Wendy Whelan

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Wendy Whelan
Spring16 RiteofSpr Devon WendyWhelan AdamHougland (26673231736) (2).jpg
Whelan (center) in 2016
Born (1967-05-07) May 7, 1967 (age 52)
OccupationBallet dancer
Spouse(s)
David Michalek (m. 2005)

Wendy Whelan (/ˈhwlən/; born May 7, 1967) is a former principal dancer with the New York City Ballet and performed with the company for 30 years. She is a guest artist with The Royal Ballet and the Kirov Ballet and has performed all over the U.S., South America, Europe, and Asia. Whelan has also been an influential guest artist with Morphoses/The Wheeldon Company. In 2019, Whelan was named Associate Artistic Director of New York City Ballet.[1]

Early life[edit]

A native of Louisville, Kentucky, she began her dance training with local teacher, Virginia Wooton, at the age of three. At the age of eight and after performing as a mouse in The Nutcracker with the Louisville Ballet, she joined Louisville Ballet Academy, where she started formal training. At the age of 12, it was discovered that Whelan had severe scoliosis. To help correct the curvature in her spine, she wore a heavy plaster cast while in ballet class but also strengthened her core and back muscles. In 1981, at the age of 14, she received a scholarship to the summer course at the School of American Ballet (SAB), the official school of New York City Ballet, joining as a full-time student a year later.[2]

Career[edit]

Whelan joined the NYCB in 1984 as an apprentice and entered the company's corps de ballet January 1986.[3] She was promoted to soloist in 1989, and to principal dancer in 1991. She has a repertoire of more than 50 ballets, including pieces by George Balanchine, Jerome Robbins, Peter Martins, Twyla Tharp, William Forsythe, Christopher Wheeldon, Shen Wei, Wayne McGregor, Alexei Ratmansky, and others. Whelan has performed as a guest artist with The Royal Ballet and with the Kirov Ballet.

In 2012, she began a new collaborative project titled Restless Creature. She premiered this project at Jacob's Pillow in 2013. Whelan chose four choreographers—Kyle Abraham, Joshua Beamish, Brian Brooks, and Alejandro Cerrudo—to create dances for her. She has taken this production on national tour. It consists of four solos and duets, with Whelan dancing each duet with its choreographer. A documentary film, titled Restless Creature: Wendy Whelan and released in 2016, followed Whelan through her hip surgery and recovery, the project's creation, and the last two years of her NYCB career.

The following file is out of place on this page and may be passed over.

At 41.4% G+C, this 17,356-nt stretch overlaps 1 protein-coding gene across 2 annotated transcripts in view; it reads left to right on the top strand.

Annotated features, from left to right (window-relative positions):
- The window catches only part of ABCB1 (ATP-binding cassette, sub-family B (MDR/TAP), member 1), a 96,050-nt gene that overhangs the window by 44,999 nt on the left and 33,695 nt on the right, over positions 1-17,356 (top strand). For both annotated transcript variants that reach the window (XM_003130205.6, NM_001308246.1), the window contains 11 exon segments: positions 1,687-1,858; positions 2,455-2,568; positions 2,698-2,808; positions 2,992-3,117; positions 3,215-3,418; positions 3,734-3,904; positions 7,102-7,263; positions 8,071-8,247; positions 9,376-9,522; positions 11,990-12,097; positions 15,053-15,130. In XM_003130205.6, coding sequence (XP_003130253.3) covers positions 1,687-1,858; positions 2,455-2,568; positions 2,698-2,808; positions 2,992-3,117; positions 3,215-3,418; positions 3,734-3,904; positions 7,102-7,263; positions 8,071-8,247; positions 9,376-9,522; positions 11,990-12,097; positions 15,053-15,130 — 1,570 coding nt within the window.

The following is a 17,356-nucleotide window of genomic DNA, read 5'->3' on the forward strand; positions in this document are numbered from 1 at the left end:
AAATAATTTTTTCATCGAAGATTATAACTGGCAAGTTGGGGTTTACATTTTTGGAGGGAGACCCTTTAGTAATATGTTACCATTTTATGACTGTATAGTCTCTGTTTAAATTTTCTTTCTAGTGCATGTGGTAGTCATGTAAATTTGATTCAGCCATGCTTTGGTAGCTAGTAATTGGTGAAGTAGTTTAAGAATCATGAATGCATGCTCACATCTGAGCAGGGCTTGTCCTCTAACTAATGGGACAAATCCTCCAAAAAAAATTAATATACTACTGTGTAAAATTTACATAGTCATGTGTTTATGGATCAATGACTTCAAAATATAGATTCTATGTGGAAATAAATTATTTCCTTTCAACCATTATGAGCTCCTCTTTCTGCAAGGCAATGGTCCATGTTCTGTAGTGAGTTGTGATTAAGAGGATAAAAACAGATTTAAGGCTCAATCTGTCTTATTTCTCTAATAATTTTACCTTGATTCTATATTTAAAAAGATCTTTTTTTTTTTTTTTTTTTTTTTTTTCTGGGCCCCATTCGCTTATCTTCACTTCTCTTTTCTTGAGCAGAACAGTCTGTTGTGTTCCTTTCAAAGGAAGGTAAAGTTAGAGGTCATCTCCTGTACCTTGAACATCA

In 2014 she announced her departure from the New York City Ballet, with her farewell performance being on October 18.[4]

Whelan was appointed an Artistic Associate for developing new projects at New York's City Center for a 2-year term from November 2014.[5] Whelan was an artist-in-residence at Barnard College from November 2015 to May 2017.[6][7][8]

In February 2019, New York City Ballet announced Whelan's appointment as Associate Artistic Director of the company.[9] Whelan will serve alongside newly-appointed Artistic Director Johnathan Stafford, who had been acting as interim director following Peter Martins' resignation in 2018 following allegations concerning emotional and physical abuse.

Style[edit]

Whelan is known for her angular body and muscularity, particularly suited to the Balanchine style. However, with Balanchine's death in 1983, the day of the SAB spring workshop's performance of Western Symphony in which she debuted in the corps, she only had encountered him once, the previous year being her first at the SAB.[10]

Awards[edit]

Health[edit]

The ballerina has openly spoken about conquering scoliosis after being diagnosed at age 12.[11]

Following an accident in 2012, Whelan began experiencing pains in her right hip. In the August following her performance at Jacob's Pillow, Wendy had reconstructive surgery on her hip to correct a labral tear. After months of rehabilitation and physical therapy, Whelan completed the 2014 season with NYCB. She is currently alive.


Personal life[edit]

Whelan married photographer David Michalek in September 2005.[12] They reside in New York City.

Originated roles[edit]

References[edit]

  1. ^ "NYCB 2019 Leadership Announcement" (PDF). NYCB.
  2. ^ "Wendy Whelan". New York City Ballet. Archived from the original on November 13, 2014.
  3. ^ Kourlas, Gia (August 9, 2013). "A Ballerina in a New Realm". The New York Times. Archived from the original on August 19, 2013.
  4. ^ Sulcas, Roslyn (October 3, 2014). "Wendy Whelan Says Farewell to City Ballet". The New York Times. Archived from the original on May 26, 2017.
  5. ^ "Wendy Whelan to Leave New York City Ballet This Fall; Joins New York City Center for Two-Year Residency". Broadway World. March 31, 2014. Archived from the original on July 8, 2017.
  6. ^ Friscia, Suzannah (October 23, 2015). "Wendy Whelan Named Artist-in-Residence at Barnard College". Pointe. Archived from the original on July 8, 2017.
  7. ^ "Orzeck Artist-in-Residence, Wendy Whelan". Barnard College – Department of Dance. 2016. Archived from the original on March 26, 2016.
  8. ^ "Orzeck Artist-in-Residence, Wendy Whelan". Barnard College – Department of Dance. 2017. Archived from the original on May 19, 2017.
  9. ^ Cooper, Michael (February 28, 2019). "City Ballet, Shaken by Turmoil, Chooses New Leaders". The New York Times. ISSN 0362-4331. Retrieved February 28, 2019.
  10. ^ Whelan, Wendy (May 23, 2017). "The First Time I Danced a Balanchine Ballet (the Day He Died)". The New York Times. Archived from the original on July 8, 2017.
  11. ^ Okumura, Kim (October 1, 2006). "Health and fitness: thrown a curve: on conquering scoliosis". Dance Magazine. Retrieved April 22, 2014 – via The Free Library.
  12. ^ Shattuck, Kathryn (September 11, 2005). "Wendy Whelan and David Michalek". Archived from the original on May 24, 2016.

External links[edit]